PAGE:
Comparison of Quantitative Methods on FDG PET/CT for Treatment Response Evaluation of Metastatic Colorectal Cancer
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FDG PET is effective in treatment response evaluation of cancer. However, there is no standard method for quantitative evaluation of FDG PET, particularly regarding cytostatic drugs. We compared various FDG PET quantitative methods in terms of response determination.
A total of 39 refractory metastatic colorectal cancer patients who received a multikinase inhibitor treatment were included. Baseline and posttreatment FDG PET/CT scans were performed before and two cycles after treatment. Standardized uptake value (SUV) and total lesion glycolysis (TLG) values using various margin thresholds (30–70 % of maximum SUV with increment 10 %, twice mean SUV of blood pool, SUV 3.0, and SUV 4.0) were measured, with measurement target of the hottest lesion or a maximum of five hottest lesions. Treatment response by the PERCIST criteria was also determined. Predictive values of the PET indexes were evaluated in terms of the treatment response determined by the RECIST 1.1 criteria.
The agreement rate was 38 % between response determined by the PERCIST and the RECIST criteria (κ = 0.381). When patients were classified into disease control group (PR, SD) and non-control group (PD) by the RECIST criteria, percent changes of TLG with various margin thresholds (particularly, 30–50 % of maximum SUV) exhibited significant differences between the two groups, and high diagnostic power for the response by the RECIST criteria. TLG-based criteria, which used a margin threshold of 50 % of maximum SUV, exhibited a high agreement with the RECIST criteria compared with the PERCIST criteria (κ = 0.606).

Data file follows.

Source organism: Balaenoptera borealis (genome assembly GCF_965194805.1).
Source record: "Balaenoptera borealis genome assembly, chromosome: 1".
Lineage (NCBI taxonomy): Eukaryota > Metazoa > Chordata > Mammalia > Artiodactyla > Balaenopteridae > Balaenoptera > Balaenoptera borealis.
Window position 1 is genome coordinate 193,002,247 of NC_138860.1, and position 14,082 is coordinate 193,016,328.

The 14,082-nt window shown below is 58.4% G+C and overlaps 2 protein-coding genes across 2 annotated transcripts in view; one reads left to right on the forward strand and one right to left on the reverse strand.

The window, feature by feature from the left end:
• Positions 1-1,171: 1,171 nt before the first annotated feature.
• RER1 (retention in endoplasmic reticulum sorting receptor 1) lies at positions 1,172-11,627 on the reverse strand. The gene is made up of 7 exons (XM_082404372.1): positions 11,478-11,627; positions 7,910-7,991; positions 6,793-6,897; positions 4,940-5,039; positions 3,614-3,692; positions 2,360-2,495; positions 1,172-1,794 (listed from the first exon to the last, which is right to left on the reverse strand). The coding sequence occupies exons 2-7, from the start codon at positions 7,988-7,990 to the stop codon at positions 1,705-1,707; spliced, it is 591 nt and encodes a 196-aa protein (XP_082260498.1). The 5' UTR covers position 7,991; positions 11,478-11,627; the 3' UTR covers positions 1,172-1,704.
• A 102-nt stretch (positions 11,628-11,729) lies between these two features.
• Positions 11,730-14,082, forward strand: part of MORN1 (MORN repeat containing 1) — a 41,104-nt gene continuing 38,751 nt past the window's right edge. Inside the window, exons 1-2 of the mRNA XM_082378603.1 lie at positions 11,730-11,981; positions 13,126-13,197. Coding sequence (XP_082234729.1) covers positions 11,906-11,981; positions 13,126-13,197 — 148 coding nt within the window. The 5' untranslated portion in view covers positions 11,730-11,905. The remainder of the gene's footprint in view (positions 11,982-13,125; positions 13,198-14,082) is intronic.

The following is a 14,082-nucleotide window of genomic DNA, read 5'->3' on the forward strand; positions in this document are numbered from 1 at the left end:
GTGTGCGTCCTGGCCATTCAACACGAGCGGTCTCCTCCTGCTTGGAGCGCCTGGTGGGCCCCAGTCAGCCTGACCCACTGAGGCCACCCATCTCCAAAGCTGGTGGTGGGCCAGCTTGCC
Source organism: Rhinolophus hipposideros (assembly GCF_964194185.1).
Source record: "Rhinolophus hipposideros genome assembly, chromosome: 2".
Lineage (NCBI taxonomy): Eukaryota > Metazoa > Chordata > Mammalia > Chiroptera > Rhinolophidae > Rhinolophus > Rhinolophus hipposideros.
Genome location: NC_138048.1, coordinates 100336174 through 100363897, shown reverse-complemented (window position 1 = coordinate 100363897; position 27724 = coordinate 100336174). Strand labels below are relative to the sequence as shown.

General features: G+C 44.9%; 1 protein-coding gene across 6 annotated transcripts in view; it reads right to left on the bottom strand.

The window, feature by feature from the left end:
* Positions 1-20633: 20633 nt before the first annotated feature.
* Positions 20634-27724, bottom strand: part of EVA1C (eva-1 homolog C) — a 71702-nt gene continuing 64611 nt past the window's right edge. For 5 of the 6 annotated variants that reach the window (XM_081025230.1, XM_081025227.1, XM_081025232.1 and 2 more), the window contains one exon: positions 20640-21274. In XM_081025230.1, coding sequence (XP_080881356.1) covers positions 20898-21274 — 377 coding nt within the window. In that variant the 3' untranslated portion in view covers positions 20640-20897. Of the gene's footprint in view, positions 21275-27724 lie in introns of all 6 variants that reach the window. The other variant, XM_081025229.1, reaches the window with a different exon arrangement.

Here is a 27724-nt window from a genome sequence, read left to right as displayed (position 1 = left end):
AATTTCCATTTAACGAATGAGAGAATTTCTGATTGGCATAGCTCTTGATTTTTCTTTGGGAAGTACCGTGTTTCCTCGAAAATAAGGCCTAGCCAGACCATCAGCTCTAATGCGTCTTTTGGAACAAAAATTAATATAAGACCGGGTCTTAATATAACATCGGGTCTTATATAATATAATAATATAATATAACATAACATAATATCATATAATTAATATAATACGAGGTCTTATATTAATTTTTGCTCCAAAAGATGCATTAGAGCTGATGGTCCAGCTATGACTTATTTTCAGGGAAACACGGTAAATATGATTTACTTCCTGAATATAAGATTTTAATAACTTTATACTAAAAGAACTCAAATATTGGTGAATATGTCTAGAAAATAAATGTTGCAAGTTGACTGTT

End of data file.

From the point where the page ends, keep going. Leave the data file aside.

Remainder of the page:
In metastatic colorectal cancer, FDG PET/CT could be effective for treatment response evaluation by using TLG measured by margin thresholds of 30–50 % of maximum SUV. Further studies are warranted regarding the optimal cutoff values for this method.
KeywordsColorectal neoplasm Fluorodeoxyglucose F18 Positron-emission tomography Therapy
This research was supported by Basic Science Research Program through the National Research Foundation of Korea (NRF) funded by the Ministry of Education (009–0093820).
Compliance with Ethical Standards
Conflict of Interest
Ji-In Bang, Yoojoo Lim, Jin Chul Paeng, Sae-Won Han, Sohyun Park, Jung Min Lee, Hyun Joo Kim, Gi Jeong Cheon, Dong Soo Lee, June-Key Chung, Tae-You Kim, and Keon Wook Kang declare that they have no conflict of interest.
All procedures followed were performed in accordance with the ethical standards of the responsible committee on human experimentation and with the Helsinki Declaration of 1975, as revised in 2013. The study design of the prospective clinical tiral was approved by the Institutional Review Board of the Seoul National University Hospital and all subjects in the study gave written informed consent (IRB number: 1307-144-507). The study design of the retrospective analysis and exemption of informed consent were approved by the Institutional Review Board of the Seoul National University Hospital (H-1605-063-761).
This manuscript has not been published before or is not under consideration for publication anywhere else and has been approved by all co-authors.
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